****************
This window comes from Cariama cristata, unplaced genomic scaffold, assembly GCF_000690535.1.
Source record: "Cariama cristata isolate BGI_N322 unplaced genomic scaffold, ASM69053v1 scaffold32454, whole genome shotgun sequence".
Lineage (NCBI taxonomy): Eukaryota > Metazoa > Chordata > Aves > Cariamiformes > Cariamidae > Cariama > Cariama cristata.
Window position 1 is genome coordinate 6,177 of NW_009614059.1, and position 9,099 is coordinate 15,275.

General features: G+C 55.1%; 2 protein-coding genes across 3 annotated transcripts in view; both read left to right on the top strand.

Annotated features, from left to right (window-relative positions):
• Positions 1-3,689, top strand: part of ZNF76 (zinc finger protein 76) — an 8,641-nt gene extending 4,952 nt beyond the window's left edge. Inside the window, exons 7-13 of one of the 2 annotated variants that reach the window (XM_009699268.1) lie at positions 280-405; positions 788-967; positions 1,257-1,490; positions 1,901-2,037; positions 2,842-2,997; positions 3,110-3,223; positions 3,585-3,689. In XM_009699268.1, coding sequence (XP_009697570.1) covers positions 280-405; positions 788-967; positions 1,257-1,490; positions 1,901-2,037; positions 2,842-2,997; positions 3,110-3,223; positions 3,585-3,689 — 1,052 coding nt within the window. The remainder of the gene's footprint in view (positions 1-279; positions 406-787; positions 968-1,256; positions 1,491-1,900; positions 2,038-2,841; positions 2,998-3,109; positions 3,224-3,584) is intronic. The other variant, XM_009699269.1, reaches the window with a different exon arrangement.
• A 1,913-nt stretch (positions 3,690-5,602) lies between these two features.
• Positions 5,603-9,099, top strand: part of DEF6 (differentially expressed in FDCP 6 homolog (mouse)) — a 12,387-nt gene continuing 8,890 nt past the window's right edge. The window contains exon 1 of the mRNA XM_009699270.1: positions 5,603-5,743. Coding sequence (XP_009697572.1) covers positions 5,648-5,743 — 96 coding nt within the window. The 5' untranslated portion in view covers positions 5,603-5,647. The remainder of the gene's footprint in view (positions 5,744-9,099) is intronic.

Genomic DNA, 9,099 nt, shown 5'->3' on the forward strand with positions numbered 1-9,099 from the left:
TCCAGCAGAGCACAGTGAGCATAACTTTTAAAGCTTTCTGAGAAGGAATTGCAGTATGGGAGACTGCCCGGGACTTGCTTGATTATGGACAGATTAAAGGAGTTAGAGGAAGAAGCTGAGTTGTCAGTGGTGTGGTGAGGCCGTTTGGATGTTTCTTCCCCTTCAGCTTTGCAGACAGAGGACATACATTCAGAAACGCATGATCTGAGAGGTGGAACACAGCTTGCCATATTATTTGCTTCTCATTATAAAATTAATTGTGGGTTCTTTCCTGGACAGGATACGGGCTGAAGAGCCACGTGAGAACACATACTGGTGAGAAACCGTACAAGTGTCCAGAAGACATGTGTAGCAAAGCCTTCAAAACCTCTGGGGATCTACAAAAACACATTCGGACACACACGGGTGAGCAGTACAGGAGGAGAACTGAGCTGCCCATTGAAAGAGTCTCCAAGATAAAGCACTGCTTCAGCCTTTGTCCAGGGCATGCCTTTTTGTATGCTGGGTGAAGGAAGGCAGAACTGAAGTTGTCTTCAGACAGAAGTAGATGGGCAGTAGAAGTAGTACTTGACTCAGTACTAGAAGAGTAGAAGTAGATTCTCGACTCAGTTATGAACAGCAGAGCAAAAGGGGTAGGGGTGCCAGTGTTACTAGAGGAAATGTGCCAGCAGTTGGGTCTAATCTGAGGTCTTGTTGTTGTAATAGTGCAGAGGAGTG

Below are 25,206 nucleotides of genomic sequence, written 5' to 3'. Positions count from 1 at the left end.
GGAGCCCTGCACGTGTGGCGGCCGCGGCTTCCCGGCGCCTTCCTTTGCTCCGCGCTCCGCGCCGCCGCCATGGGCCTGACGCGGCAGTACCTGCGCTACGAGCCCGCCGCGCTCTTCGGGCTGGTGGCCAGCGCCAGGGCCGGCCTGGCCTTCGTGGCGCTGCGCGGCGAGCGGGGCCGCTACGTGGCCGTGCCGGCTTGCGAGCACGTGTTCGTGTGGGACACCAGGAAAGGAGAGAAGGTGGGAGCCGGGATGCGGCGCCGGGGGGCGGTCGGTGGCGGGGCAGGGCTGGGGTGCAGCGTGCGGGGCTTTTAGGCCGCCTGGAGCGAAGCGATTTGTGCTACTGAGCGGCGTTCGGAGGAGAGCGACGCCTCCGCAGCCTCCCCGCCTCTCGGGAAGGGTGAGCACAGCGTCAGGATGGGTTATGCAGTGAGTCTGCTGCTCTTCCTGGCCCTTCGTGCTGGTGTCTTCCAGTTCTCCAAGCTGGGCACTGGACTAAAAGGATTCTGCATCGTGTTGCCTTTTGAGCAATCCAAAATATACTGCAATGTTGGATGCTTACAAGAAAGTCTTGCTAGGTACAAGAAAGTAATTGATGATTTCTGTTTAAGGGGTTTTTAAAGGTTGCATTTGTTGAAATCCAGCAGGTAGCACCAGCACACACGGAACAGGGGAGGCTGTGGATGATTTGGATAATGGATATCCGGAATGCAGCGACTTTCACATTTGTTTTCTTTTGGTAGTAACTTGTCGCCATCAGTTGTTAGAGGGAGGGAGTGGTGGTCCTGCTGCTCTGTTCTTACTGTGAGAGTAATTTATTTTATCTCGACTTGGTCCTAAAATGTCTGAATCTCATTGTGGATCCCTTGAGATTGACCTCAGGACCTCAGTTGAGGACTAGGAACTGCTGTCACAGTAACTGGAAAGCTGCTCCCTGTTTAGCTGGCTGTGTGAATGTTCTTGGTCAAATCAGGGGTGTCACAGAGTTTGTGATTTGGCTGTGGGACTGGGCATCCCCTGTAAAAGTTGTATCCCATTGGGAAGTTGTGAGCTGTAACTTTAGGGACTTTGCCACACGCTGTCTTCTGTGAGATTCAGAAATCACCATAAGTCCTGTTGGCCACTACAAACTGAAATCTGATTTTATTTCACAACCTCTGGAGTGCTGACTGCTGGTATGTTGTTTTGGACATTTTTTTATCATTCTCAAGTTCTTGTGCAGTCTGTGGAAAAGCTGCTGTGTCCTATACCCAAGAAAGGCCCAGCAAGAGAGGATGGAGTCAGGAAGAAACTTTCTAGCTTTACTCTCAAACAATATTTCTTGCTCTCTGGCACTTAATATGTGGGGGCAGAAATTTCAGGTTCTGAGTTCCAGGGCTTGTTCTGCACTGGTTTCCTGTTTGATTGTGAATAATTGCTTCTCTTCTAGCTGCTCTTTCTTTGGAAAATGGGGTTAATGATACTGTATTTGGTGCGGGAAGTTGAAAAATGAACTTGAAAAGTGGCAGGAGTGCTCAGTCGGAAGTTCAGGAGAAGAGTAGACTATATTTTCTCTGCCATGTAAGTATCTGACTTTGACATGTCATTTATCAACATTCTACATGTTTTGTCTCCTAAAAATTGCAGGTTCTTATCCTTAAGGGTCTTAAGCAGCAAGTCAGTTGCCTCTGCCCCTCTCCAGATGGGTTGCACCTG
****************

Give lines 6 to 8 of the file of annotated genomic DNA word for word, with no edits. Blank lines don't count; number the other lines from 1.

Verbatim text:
Annotated features, from left to right (window-relative positions):
• Positions 1-3,689, top strand: part of ZNF76 (zinc finger protein 76) — an 8,641-nt gene extending 4,952 nt beyond the window's left edge. Inside the window, exons 7-13 of one of the 2 annotated variants that reach the window (XM_009699268.1) lie at positions 280-405; positions 788-967; positions 1,257-1,490; positions 1,901-2,037; positions 2,842-2,997; positions 3,110-3,223; positions 3,585-3,689. In XM_009699268.1, coding sequence (XP_009697570.1) covers positions 280-405; positions 788-967; positions 1,257-1,490; positions 1,901-2,037; positions 2,842-2,997; positions 3,110-3,223; positions 3,585-3,689 — 1,052 coding nt within the window. The remainder of the gene's footprint in view (positions 1-279; positions 406-787; positions 968-1,256; positions 1,491-1,900; positions 2,038-2,841; positions 2,998-3,109; positions 3,224-3,584) is intronic. The other variant, XM_009699269.1, reaches the window with a different exon arrangement.
• A 1,913-nt stretch (positions 3,690-5,602) lies between these two features.